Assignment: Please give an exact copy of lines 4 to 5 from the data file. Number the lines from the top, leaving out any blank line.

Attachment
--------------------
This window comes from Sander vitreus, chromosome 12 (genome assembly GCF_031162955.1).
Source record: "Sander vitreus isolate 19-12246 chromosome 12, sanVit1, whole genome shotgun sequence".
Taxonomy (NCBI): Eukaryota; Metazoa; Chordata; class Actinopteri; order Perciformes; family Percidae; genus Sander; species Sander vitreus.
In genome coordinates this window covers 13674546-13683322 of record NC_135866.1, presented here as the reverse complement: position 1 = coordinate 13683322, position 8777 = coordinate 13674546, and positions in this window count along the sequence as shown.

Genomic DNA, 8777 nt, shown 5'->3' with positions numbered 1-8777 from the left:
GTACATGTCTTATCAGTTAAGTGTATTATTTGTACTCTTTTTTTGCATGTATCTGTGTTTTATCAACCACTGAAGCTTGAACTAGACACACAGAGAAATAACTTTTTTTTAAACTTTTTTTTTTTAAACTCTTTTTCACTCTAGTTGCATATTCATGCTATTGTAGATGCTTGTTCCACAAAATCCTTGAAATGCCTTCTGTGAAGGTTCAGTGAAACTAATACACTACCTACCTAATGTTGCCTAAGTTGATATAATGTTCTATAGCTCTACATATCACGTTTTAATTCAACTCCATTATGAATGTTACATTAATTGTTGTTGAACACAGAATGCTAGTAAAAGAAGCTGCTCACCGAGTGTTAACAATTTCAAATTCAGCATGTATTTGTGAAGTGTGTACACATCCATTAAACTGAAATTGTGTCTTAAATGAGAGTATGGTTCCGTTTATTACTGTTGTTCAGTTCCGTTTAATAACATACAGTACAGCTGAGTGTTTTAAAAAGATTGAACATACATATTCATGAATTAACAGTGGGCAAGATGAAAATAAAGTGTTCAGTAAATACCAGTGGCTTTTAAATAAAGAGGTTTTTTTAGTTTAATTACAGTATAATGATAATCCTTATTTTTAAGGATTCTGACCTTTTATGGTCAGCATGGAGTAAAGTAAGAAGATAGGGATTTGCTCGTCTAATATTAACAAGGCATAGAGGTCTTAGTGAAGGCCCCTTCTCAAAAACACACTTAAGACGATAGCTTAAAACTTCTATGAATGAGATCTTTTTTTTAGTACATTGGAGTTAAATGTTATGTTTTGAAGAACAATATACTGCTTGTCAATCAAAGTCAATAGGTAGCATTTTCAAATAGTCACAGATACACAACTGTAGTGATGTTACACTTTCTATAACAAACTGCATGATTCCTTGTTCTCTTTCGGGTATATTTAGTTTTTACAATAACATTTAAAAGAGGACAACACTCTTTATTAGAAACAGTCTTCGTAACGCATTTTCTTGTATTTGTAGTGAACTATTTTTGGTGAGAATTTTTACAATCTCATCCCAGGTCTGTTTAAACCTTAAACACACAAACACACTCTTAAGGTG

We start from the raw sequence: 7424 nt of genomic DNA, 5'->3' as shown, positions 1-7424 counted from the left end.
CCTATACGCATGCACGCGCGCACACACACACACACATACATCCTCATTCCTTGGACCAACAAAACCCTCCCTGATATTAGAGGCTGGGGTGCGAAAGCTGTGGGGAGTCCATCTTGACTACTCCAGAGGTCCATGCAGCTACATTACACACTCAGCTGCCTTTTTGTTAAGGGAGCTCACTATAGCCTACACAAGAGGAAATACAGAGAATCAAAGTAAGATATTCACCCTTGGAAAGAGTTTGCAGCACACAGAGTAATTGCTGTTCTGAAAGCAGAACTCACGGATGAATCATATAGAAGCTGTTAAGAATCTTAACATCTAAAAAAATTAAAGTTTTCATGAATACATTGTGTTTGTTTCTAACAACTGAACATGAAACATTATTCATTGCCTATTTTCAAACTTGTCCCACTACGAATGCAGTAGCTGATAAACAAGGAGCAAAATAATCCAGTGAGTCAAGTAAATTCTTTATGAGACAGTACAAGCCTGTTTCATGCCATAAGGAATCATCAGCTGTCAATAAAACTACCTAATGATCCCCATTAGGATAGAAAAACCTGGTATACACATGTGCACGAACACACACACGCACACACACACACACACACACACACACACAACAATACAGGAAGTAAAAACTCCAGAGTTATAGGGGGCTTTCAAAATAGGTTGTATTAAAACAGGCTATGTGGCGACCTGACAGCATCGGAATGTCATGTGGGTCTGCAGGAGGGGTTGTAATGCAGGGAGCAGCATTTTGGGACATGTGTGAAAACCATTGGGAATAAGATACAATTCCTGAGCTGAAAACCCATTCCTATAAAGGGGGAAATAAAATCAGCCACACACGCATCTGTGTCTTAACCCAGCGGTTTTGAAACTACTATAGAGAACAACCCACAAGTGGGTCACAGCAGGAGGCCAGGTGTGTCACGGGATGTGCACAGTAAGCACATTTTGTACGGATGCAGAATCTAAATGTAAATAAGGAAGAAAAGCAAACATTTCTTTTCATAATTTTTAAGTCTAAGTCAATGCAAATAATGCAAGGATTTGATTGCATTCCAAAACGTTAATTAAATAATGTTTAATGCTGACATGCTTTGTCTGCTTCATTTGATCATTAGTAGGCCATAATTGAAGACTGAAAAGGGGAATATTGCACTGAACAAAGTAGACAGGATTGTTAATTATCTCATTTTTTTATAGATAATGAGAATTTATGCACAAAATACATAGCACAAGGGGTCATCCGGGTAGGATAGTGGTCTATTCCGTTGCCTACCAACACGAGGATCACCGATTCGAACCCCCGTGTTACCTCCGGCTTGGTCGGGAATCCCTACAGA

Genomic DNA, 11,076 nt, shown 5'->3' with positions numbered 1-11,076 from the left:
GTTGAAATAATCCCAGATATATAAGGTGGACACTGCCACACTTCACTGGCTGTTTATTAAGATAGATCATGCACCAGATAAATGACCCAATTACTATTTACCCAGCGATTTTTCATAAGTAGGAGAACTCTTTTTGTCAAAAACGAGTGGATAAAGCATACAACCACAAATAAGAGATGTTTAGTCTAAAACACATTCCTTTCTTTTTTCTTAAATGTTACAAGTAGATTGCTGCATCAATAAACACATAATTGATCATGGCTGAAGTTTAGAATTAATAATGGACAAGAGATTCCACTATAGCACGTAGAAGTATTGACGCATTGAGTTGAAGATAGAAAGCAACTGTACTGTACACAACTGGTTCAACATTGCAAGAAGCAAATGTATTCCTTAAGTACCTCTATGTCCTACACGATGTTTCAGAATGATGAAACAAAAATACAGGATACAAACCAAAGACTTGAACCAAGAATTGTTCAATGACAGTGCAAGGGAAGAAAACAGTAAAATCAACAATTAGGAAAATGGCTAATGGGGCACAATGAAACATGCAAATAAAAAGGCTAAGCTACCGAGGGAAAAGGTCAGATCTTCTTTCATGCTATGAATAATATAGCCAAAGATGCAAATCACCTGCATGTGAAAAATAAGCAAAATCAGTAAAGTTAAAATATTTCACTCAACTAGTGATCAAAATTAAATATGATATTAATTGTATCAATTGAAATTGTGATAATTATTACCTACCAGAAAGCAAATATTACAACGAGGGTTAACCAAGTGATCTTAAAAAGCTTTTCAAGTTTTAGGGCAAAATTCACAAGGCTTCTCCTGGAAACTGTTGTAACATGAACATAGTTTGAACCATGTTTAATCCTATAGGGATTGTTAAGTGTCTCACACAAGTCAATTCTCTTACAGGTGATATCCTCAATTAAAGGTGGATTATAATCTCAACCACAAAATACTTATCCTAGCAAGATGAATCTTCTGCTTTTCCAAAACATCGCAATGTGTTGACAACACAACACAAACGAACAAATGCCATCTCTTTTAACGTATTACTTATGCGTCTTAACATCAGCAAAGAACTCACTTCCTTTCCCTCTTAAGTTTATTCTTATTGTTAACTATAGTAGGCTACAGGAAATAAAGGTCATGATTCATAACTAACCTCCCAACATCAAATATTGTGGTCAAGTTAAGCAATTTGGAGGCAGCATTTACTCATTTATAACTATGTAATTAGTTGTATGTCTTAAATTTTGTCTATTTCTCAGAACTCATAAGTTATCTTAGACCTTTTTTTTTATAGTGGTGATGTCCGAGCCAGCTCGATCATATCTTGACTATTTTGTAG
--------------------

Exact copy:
In genome coordinates this window covers 13674546-13683322 of record NC_135866.1, presented here as the reverse complement: position 1 = coordinate 13683322, position 8777 = coordinate 13674546, and positions in this window count along the sequence as shown.

Genomic DNA, 8777 nt, shown 5'->3' with positions numbered 1-8777 from the left: